Referring to FIGS. 3, 5 and 6, valve 18 may have a flat circular base plate 40 having a central circular outlet 42 extending therethrough. A perimeter portion 44 of the base plate 40, which may be L-shaped in cross-section, defines a seat to receive an edge portion of the reservoir 12. A flat annular clamping member 46 may be fastened to the perimeter portion 44 by a plurality of bolts 48, clamping the received edge of the reservoir 12 therebetween to create a substantially waterproof seal between the valve and the reservoir.

A plurality of support members 50 may extend rigidly and perpendicularly from an interior surface 41 of the base plate 40. A top plate 54, which in one embodiment of the invention defines a circular perimeter, may be rigidly connected to distal ends of the support members 50 so as to be substantially parallel to the base plate 40, thereby defining an open-sided cylinder therewith. A guide post 55 may extend from an outer surface 53 of top plate 54, the guide post preferably being hollow and being connected substantially perpendicularly thereto by flange 56 disposed about an opening 59 in top plate 54.

Base plate 40 and top plate 54 may together define an inner assembly 100 of the valve 18, which may further include support members 50, guide post 55 and flange 56.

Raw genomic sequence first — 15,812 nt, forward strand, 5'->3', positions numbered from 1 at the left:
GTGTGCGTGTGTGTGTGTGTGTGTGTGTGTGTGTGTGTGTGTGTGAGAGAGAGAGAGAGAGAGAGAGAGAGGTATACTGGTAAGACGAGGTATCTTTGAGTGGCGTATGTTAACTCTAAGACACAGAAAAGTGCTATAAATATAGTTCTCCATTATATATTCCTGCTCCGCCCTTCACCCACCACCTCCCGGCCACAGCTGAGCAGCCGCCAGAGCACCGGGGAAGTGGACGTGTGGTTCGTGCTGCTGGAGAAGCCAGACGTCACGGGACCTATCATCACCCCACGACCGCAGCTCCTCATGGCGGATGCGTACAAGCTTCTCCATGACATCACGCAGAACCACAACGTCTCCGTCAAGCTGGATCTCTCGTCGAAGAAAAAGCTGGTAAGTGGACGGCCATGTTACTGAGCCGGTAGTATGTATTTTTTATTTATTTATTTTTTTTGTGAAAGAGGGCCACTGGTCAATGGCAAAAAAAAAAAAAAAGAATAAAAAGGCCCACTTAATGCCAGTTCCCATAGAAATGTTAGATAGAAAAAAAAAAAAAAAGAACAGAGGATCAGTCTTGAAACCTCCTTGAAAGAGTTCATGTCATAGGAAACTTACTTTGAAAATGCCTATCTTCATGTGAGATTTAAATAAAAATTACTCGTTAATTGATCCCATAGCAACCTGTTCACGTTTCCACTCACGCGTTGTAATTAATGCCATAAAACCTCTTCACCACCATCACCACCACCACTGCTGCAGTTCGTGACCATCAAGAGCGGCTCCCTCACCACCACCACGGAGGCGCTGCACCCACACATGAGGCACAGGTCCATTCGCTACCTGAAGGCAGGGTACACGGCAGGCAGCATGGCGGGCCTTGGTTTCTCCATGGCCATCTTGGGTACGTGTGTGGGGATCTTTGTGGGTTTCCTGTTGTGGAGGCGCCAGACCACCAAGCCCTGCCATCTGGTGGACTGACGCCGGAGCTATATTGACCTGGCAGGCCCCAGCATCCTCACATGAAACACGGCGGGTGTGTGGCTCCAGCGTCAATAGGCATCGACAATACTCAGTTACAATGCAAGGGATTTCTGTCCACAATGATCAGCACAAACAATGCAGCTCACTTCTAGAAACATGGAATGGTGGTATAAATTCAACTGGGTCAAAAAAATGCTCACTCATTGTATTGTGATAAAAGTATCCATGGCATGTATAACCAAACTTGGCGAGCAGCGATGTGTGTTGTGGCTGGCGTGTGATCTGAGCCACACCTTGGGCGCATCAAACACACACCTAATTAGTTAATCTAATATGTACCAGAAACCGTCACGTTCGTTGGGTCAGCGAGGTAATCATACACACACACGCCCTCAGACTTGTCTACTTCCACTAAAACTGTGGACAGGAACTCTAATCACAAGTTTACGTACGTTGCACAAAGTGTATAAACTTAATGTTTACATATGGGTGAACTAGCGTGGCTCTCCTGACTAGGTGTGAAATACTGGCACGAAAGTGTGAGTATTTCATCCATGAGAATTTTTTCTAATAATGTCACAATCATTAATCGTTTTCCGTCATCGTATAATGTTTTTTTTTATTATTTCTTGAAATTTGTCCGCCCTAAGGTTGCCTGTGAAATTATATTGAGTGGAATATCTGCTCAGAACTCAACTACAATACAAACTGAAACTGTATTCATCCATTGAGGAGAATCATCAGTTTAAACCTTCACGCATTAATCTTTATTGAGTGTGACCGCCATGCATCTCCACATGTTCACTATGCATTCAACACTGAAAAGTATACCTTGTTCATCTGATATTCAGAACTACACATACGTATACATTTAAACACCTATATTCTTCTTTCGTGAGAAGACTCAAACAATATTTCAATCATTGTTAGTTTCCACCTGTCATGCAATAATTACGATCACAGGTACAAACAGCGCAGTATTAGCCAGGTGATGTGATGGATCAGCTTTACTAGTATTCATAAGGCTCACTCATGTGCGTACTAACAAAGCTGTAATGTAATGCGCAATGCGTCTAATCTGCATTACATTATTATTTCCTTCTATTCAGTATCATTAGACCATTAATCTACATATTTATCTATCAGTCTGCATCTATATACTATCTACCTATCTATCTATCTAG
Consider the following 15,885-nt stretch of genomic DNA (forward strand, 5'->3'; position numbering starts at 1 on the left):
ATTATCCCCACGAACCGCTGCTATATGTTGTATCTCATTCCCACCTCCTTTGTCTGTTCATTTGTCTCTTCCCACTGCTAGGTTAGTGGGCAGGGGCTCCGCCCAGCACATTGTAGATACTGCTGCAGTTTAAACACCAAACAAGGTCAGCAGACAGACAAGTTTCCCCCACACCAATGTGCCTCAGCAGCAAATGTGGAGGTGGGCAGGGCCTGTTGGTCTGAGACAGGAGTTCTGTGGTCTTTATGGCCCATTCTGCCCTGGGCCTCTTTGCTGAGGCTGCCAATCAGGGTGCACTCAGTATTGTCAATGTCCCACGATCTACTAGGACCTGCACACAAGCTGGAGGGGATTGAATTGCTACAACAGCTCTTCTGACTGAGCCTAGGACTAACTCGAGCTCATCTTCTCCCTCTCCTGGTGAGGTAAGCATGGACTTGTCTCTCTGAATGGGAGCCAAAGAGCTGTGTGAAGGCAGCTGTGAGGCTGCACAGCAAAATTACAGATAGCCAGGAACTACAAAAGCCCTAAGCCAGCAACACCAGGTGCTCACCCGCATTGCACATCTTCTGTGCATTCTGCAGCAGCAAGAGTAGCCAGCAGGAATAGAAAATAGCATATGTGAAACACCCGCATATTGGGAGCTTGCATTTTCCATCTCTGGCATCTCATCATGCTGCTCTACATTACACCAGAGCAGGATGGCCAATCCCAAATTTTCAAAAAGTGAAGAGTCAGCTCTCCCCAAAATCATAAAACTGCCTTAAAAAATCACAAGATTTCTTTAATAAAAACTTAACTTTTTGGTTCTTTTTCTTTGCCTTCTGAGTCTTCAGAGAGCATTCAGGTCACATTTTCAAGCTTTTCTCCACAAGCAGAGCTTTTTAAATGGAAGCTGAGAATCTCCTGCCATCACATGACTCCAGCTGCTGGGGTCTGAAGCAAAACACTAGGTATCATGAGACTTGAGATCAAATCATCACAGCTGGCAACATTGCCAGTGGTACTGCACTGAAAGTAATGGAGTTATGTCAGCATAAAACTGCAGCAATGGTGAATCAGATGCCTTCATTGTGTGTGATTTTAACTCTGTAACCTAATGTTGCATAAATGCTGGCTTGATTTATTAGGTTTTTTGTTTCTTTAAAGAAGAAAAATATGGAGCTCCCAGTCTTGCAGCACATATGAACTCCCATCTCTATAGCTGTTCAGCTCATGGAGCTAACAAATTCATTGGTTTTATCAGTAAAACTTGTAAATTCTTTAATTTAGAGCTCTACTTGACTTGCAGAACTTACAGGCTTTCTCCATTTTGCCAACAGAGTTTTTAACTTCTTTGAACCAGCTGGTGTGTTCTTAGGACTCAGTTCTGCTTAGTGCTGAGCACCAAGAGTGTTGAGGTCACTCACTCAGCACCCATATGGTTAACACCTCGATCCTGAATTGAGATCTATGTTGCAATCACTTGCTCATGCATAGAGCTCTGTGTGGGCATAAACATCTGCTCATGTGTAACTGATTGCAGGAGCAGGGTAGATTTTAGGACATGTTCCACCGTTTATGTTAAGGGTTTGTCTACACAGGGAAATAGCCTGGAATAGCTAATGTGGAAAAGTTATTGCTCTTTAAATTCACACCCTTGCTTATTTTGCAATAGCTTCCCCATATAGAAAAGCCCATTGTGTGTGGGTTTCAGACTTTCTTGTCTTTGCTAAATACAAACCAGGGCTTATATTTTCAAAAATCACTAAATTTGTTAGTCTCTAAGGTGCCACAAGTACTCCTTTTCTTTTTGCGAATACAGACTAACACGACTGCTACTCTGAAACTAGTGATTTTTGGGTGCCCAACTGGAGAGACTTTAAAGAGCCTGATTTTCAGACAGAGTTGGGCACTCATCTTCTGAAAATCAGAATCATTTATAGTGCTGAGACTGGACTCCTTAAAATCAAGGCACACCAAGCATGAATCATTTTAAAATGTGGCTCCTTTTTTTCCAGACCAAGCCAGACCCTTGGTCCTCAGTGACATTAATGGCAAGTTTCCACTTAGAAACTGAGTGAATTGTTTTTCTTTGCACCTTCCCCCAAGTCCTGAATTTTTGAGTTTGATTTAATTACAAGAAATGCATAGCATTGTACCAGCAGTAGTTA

An outer assembly 90 comprises solid side walls 60 having first and second open ends 63 and 65. Side walls 60 may be cylindrical and may be disposed substantially concentrically about top plate 54. The outer assembly is movable with respect to the inner assembly between an open position shown in FIG. 4, and a closed position shown in FIG. 3. An upper portion 75 of solid side walls 60 may be adapted to sealably cooperate with top plate 54 only when outer assembly 90 is in the closed position (FIG. 3). A lower portion 61 of solid side walls 60 may be adapted to sealably cooperate with base plate 40 only when the outer assembly is in the closed position. In the open position (FIG. 4) flow through valve 18 is permitted through open side portions 49 and outlet 42 of inner assembly 100. In the closed position (FIG. 3) fluid flow through valve 18 is prevented by sealing engagement between solid side walls 60 of outer assembly 90 and top plate 54 and base plate 40 of inner assembly 100. Annular collar 58 may be slidably located around guide post 55 and rigidly connected to side walls 60 by diametrically aligned spacer arms 70. A plurality of spacer arms 70 may be connected to the inner assembly 100 by constant force tension springs 74. The tension springs 74 may assist in closing the valve when the reservoir 12 is empty as will be further described. When the reservoir 12 contains fluid, the hydrodynamic pressure from the outflow stream 24 may be sufficient to close the valve. It will be appreciated that alternative means may be provided to urge the outer assembly into the closed position with respect to the inner assembly, such as a variety of resilient members or springs connecting the outer assembly and the inner assembly.